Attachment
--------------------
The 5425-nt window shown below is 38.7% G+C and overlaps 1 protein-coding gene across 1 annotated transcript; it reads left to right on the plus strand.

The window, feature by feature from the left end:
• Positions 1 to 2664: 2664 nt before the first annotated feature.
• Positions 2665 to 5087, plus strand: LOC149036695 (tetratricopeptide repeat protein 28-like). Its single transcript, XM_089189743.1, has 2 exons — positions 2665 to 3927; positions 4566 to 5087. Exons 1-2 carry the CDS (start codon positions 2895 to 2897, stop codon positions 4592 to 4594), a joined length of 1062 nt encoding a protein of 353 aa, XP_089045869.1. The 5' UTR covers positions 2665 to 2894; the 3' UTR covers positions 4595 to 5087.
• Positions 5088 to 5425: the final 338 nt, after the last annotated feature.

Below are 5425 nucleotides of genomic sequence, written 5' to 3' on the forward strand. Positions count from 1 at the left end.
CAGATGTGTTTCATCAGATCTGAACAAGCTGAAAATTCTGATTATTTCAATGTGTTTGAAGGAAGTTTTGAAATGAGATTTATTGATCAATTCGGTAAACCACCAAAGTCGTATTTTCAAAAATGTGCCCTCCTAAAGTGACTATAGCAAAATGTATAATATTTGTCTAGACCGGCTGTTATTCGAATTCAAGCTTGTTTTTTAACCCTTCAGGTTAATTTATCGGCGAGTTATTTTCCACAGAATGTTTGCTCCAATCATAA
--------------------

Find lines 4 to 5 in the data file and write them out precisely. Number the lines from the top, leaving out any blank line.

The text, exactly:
• Positions 2665 to 5087, plus strand: LOC149036695 (tetratricopeptide repeat protein 28-like). Its single transcript, XM_089189743.1, has 2 exons — positions 2665 to 3927; positions 4566 to 5087. Exons 1-2 carry the CDS (start codon positions 2895 to 2897, stop codon positions 4592 to 4594), a joined length of 1062 nt encoding a protein of 353 aa, XP_089045869.1. The 5' UTR covers positions 2665 to 2894; the 3' UTR covers positions 4595 to 5087.
• Positions 5088 to 5425: the final 338 nt, after the last annotated feature.